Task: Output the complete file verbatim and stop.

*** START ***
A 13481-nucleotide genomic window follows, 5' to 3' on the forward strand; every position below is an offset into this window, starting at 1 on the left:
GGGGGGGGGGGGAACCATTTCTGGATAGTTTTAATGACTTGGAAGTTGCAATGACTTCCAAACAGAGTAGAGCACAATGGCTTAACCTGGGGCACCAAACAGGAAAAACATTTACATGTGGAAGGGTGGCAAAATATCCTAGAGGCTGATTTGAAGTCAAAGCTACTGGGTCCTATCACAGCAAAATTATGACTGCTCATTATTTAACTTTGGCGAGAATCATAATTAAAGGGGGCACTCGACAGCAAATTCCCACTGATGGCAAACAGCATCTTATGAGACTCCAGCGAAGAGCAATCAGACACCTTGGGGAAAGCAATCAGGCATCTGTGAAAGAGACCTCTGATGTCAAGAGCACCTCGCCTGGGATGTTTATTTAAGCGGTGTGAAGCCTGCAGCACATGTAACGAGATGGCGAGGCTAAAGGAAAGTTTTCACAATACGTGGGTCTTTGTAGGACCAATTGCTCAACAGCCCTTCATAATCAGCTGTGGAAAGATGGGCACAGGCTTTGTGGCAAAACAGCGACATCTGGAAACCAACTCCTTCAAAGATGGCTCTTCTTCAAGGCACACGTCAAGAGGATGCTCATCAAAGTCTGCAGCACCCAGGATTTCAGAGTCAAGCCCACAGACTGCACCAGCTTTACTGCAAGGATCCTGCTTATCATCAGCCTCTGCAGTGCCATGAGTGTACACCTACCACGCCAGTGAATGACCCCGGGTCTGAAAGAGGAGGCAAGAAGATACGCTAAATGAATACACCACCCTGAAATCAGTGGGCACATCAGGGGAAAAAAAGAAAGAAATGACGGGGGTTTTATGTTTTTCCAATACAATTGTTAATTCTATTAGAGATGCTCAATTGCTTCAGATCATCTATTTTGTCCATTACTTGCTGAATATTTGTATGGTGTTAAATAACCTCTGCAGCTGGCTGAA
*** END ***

A 13481-nucleotide genomic window follows, 5' to 3' on the forward strand; every position below is an offset into this window, starting at 1 on the left:
GGGGGGGGGGGGAACCATTTCTGGATAGTTTTAATGACTTGGAAGTTGCAATGACTTCCAAACAGAGTAGAGCACAATGGCTTAACCTGGGGCACCAAACAGGAAAAACATTTACATGTGGAAGGGTGGCAAAATATCCTAGAGGCTGATTTGAAGTCAAAGCTACTGGGTCCTATCACAGCAAAATTATGACTGCTCATTATTTAACTTTGGCGAGAATCATAATTAAAGGGGGCACTCGACAGCAAATTCCCACTGATGGCAAACAGCATCTTATGAGACTCCAGCGAAGAGCAATCAGACACCTTGGGGAAAGCAATCAGGCATCTGTGAAAGAGACCTCTGATGTCAAGAGCACCTCGCCTGGGATGTTTATTTAAGCGGTGTGAAGCCTGCAGCACATGTAACGAGATGGCGAGGCTAAAGGAAAGTTTTCACAATACGTGGGTCTTTGTAGGACCAATTGCTCAACAGCCCTTCATAATCAGCTGTGGAAAGATGGGCACAGGCTTTGTGGCAAAACAGCGACATCTGGAAACCAACTCCTTCAAAGATGGCTCTTCTTCAAGGCACACGTCAAGAGGATGCTCATCAAAGTCTGCAGCACCCAGGATTTCAGAGTCAAGCCCACAGACTGCACCAGCTTTACTGCAAGGATCCTGCTTATCATCAGCCTCTGCAGTGCCATGAGTGTACACCTACCACGCCAGTGAATGACCCCGGGTCTGAAAGAGGAGGCAAGAAGATACGCTAAATGAATACACCACCCTGAAATCAGTGGGCACATCAGGGGAAAAAAAGAAAGAAATGACGGGGGTTTTATGTTTTTCCAATACAATTGTTAATTCTATTAGAGATGCTCAATTGCTTCAGATCATCTATTTTGTCCATTACTTGCTGAATATTTGTATGGTGTTAAATAACCTCTGCAGCTGGCTGAA